Open Access Highly Accessed Research article

Is public transport a risk factor for acute respiratory infection?

Joy Troko1, Puja Myles1, Jack Gibson1, Ahmed Hashim1, Joanne Enstone1, Susan Kingdon2, Christopher Packham23, Shahid Amin2, Andrew Hayward4 and Jonathan Nguyen Van-Tam1*

Author Affiliations

1 Division of Epidemiology & Public Health, University of Nottingham, Clinical Sciences Building, City Hospital, Nottingham, NG5 1PB, UK

2 St Luke's Surgery, Radford Health Centre, Ilkeston Road, Nottingham, NG7 3GW, UK

3 Public Health Directorate, Nottingham City Primary Care Trust, 1 Standard Court, Park Row, Nottingham, Nottinghamshire, NG1 6GN, UK

4 Department of Infection and Population Health, University College London, Royal Free Campus, Rowland Hill St, London, NW3 5PQ, UK

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BMC Infectious Diseases 2011, 11:16  doi:10.1186/1471-2334-11-16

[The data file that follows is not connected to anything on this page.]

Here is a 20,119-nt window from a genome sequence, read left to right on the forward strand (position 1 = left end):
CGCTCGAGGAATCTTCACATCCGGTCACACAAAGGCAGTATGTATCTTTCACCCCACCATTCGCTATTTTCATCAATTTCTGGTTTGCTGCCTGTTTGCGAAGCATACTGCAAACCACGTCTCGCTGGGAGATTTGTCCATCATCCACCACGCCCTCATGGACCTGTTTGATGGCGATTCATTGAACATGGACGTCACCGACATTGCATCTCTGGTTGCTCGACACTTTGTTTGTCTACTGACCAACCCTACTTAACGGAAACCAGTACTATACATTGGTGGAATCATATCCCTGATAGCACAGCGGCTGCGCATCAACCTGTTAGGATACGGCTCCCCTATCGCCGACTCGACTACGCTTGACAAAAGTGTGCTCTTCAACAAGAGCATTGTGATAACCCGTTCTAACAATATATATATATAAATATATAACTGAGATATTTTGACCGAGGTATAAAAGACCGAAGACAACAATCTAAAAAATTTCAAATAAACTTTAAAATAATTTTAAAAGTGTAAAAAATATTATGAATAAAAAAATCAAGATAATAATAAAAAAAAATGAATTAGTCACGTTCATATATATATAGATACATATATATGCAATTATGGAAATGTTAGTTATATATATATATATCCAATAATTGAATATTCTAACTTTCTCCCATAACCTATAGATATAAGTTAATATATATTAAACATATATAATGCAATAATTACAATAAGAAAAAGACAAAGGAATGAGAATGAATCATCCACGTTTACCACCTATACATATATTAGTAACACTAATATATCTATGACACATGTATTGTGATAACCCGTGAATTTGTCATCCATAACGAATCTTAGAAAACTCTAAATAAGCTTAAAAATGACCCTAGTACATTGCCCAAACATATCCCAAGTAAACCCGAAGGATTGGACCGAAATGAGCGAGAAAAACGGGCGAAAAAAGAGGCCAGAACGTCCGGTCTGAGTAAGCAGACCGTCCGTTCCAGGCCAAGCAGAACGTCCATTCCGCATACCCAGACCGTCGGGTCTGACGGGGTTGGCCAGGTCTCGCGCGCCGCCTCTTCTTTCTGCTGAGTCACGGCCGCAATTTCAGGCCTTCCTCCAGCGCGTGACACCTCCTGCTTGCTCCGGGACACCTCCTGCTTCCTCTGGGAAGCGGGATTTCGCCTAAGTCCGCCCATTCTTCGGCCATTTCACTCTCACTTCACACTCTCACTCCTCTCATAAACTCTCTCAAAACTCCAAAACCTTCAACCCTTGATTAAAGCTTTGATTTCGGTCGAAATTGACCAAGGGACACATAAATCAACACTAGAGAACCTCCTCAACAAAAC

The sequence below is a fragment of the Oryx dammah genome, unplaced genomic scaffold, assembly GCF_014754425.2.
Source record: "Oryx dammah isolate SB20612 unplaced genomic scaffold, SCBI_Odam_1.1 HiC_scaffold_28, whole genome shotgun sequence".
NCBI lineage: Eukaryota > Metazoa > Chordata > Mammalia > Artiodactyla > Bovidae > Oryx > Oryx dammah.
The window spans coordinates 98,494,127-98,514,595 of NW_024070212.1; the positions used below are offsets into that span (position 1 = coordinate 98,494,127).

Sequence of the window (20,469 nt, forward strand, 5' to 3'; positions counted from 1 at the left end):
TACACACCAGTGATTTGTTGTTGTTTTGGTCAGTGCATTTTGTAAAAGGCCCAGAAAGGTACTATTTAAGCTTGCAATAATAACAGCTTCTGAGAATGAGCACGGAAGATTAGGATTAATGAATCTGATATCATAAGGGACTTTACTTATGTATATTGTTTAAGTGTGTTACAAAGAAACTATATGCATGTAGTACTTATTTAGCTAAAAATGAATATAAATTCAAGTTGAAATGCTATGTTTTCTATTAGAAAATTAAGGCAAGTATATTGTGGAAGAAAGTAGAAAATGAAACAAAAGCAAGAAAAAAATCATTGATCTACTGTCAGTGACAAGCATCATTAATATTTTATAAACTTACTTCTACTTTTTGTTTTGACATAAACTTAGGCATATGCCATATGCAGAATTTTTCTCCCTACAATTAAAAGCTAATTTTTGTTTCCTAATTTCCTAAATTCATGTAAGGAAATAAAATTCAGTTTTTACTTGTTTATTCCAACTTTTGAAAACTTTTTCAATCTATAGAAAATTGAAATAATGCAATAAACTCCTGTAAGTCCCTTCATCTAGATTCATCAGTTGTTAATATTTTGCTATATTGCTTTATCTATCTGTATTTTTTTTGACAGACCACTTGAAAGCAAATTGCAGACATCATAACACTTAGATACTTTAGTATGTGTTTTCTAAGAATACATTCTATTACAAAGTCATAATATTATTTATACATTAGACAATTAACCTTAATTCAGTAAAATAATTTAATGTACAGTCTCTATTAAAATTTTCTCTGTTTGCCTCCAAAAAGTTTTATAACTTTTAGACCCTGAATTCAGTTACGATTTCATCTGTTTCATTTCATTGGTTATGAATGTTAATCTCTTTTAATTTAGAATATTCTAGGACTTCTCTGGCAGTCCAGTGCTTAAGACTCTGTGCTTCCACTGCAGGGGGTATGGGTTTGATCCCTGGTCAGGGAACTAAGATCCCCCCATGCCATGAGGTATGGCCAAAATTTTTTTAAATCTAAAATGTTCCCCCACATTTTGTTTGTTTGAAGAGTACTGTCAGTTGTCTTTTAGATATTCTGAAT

Published: 14 January 2011

Additional files

Additional file 1:

Relationship between frequency of habitual public transport use and recent use. The results of a separate logistic regression to explore the association between frequency of habitual public transport use and recent use (n = 131).

Format: DOCX Size: 39KB Download file

Open Data

Additional file 2:

Association between recent bus/tram use and ARI stratified by habitual use. Limited stratified analysis showing the association between recent bus/tram use and ARI stratified by habitual use (n = 127).

Format: DOCX Size: 48KB Download file

Open Data